As the Toshiba AT200 is Wi-Fi only you won't be able to surf the web while you're on the move, leaving you confined to Wi-Fi hotspots.
The AT200 was able to quickly pick up and connect to Wi-Fi networks, however this speed wasn't always translated in the browser experience.
Web browsing on the AT200 is a generally fluid experience, with no lag while scrolling a page or zooming in. Text re-flow was in action as we zoomed our viewing, allowing for a better reading layout.
We found that content heavy websites took some time to load, with the AT200 struggling to serve up multiple images, banner ads and moving components - a whole 15 seconds to load the famous TechRadar.com!
We weren't left waiting all day and all the content worked once it had loaded, but the wait time was noticeable enough to become annoying.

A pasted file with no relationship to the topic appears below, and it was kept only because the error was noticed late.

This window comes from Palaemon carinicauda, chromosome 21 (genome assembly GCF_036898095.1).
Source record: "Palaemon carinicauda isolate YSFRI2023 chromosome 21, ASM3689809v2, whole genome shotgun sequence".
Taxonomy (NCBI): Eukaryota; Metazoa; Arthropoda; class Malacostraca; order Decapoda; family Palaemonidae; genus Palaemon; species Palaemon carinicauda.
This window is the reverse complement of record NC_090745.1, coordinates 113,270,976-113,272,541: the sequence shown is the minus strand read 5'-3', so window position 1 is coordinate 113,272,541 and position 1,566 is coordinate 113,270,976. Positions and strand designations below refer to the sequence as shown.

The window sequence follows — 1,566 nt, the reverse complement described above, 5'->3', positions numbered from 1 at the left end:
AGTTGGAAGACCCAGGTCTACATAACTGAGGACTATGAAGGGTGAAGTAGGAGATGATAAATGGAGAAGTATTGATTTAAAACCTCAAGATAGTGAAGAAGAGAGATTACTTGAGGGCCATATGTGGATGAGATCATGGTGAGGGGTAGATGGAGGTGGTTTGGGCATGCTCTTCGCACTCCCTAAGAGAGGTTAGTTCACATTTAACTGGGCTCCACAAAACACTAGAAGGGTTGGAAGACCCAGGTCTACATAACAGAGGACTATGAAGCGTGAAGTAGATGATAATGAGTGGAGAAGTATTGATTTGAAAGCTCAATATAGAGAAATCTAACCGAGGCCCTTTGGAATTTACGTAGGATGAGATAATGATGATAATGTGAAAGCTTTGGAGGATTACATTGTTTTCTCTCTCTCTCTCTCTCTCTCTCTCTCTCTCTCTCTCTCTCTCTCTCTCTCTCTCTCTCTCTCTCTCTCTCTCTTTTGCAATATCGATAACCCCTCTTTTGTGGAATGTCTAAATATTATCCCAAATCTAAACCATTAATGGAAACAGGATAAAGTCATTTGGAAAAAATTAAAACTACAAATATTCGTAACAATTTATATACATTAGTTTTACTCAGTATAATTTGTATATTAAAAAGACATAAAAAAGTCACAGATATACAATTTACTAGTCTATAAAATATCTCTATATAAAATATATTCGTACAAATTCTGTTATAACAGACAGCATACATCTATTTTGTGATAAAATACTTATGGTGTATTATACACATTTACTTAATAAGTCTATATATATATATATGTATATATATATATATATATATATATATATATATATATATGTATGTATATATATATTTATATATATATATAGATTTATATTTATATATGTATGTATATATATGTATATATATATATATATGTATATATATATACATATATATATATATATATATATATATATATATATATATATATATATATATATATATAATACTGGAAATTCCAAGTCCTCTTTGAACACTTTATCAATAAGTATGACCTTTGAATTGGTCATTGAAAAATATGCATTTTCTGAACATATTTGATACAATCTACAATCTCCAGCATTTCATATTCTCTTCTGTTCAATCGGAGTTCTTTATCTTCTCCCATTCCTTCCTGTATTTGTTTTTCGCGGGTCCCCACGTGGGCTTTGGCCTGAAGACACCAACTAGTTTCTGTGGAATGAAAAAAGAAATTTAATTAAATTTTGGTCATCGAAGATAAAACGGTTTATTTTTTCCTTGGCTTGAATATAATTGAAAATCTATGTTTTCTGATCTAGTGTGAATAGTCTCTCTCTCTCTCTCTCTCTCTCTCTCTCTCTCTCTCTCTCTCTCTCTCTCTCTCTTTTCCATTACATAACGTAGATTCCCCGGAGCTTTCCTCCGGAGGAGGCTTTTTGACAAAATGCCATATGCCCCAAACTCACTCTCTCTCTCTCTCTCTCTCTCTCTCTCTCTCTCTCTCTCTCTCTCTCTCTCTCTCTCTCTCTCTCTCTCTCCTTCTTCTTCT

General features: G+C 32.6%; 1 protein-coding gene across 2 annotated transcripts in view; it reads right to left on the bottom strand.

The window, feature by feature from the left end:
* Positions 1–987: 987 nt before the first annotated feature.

Tablets are not the first bit of kit you'd pick up when it comes to taking pictures, but at least the Toshiba AT200's small and lightweight design means it's not the most cumbersome when snapping photos.
Toshiba has stuck a 5MP camera on the back of the AT200 along with a single LED flash to help in low light situations.
The AT200 takes decent snaps and while they may not be the most vivid or colourful, it more than pulls its weight when it comes to occasional snapping.
There's also a 2MP front facing camera for video calling and those vital vanity checks - which easily outstrips the iPad's terrible VGA option.
The camera app on the AT200 is the standard Honeycomb affair, with a simple and easy to use layout. Auto focus is present, but there is no tap to focus.
You're able to toggle the flash, white balance, colour effects and scenes easily from shortcuts on the right and there's a further settings menu which offers options such as exposure and picture size and quality.
The Toshiba AT200 also packs a 7x digital zoom, which is easy to use with the large plus and minus icons in the top right corner. As expected, picture quality is drastically reduced when zoomed in, with images appearing very pixelated.